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A Peek into Publishing

A Peek into Publishing: Rights with Olivia Richardson

Welcome back to the latest Peek into Publishing! We love showing you around our departments and offering insight into not just entry level jobs, but a wide range of roles. So far we’ve shown you SalesMarketing, Editorial and Design. We thought it was about time we dove into our Rights department with the amazing Rights Manager, Olivia, asking her how she got into the industry and what it’s like working in rights in publishing, a less spoken about area of the industry.

Olivia Richardson, Rights Manager

How did you get into the industry and in your current rights role?

While I was studying English and Classics at Newcastle University I sought out as much publishing work experience as I could, which unfortunately was often unpaid. My first experience was in the Marketing and Publicity department at Vintage, Penguin Random House for two weeks. Initially, I had my eye on Marketing, as I had completed some positive and enjoyable work experience. I was also interested in Editorial, but I was very aware of just how competitive of a department it is.

After I graduated, I continued seeking as many placements as I could find, gaining publishing experience in the day and waitressing at night to pay my rent. I eventually found my first full-time position at independent illustrated publisher Ryland Peters & Small as a Rights Assistant. I spent over a year there and worked with the loveliest team – we’re still in touch to this day. As it was a small publisher, similarly to Watkins, I was given more responsibility sooner. Fairly early into my role I was attending book fairs like London and Frankfurt, which were exciting and educational – something I might not have had the chance to do if I’d worked somewhere bigger.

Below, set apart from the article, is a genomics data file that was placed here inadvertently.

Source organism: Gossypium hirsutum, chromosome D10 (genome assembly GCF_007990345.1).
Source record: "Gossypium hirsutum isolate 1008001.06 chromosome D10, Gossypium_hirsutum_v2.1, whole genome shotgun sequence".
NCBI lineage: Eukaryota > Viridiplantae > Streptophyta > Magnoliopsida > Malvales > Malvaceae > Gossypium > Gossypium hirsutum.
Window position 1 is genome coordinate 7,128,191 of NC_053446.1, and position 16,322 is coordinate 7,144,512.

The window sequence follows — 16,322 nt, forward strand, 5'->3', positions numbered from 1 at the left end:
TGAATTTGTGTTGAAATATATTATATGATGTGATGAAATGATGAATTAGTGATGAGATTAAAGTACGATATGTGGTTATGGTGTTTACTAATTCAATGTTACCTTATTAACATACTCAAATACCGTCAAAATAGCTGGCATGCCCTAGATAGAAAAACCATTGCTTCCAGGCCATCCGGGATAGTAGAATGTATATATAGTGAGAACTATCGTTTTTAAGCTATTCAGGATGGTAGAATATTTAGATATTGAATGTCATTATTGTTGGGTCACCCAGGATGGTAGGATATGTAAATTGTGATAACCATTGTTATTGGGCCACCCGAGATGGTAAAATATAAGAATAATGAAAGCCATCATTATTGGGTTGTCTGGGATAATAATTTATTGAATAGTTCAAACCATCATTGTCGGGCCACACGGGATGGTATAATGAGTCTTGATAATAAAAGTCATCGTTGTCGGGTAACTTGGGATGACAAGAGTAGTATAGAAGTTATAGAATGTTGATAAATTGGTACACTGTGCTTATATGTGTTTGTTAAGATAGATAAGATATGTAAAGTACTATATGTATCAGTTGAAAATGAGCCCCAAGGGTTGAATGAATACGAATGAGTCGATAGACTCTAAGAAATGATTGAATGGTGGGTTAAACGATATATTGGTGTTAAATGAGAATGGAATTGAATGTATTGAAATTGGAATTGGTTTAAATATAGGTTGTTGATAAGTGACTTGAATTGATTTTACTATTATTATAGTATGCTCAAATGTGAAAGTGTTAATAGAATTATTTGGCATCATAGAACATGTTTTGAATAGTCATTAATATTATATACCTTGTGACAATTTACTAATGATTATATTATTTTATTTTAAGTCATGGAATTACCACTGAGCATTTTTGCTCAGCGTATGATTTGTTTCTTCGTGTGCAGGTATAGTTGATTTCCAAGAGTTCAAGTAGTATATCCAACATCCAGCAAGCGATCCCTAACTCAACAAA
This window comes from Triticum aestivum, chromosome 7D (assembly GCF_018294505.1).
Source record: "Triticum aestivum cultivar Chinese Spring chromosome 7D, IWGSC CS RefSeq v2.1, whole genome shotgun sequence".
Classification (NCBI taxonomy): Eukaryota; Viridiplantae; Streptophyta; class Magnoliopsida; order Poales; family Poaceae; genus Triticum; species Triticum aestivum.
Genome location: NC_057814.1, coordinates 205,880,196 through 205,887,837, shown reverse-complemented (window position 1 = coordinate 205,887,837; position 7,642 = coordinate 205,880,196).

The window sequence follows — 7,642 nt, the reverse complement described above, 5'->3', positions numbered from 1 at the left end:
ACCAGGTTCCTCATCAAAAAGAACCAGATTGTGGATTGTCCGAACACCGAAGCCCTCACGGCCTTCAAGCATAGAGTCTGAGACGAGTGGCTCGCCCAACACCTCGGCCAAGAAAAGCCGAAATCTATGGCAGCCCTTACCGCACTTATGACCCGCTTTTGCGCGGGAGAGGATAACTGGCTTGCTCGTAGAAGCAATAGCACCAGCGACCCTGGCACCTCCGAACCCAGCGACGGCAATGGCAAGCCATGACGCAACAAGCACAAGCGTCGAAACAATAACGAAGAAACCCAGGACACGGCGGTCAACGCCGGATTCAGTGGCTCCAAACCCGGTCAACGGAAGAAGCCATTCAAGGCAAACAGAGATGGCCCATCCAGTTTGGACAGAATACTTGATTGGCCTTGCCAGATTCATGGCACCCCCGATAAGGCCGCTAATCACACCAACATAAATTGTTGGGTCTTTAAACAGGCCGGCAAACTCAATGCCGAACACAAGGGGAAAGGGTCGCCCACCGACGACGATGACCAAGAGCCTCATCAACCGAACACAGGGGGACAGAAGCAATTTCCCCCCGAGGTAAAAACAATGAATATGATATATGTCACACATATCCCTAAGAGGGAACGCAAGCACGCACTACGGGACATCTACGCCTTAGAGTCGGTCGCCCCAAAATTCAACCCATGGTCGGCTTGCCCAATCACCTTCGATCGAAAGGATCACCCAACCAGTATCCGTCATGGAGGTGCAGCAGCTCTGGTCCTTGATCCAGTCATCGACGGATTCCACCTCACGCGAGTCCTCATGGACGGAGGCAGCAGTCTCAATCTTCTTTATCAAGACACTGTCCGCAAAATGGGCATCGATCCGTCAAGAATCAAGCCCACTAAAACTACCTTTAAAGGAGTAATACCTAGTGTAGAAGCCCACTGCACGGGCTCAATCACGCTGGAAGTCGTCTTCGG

After working at Ryland Peters & Small for a year, I went travelling for a few years. I ended up staying in Hanoi, Vietnam for 18 months, so I sent out lots of speculative applications to publishers. I was lucky enough to land myself a part-time role at an independent publishing company as an Editorial Rights Coordinator (which was focused on buying rights rather than selling, which is what I do now). Most of the publishing houses in Vietnam are state-funded, so it was cool to be part of one that wasn’t (even if we had to be careful what books we were publishing at times!)

After coming back to the UK, I applied for a job as a Rights Executive with Watkins, where I’ve now been for three years, and I was promoted to manager around 18 months ago.

What does your day to day look like as a Rights Manager?

The Watkins rights team includes myself and James, the Rights Executive. Usually, we’ll catch up a couple of times a day as we spend all day liaising with foreign publishers and agents, trying to sell the rights of Watkins books to publishers that will translate them into their own languages. This used to be mostly over email, but more recently has been happening via video calls.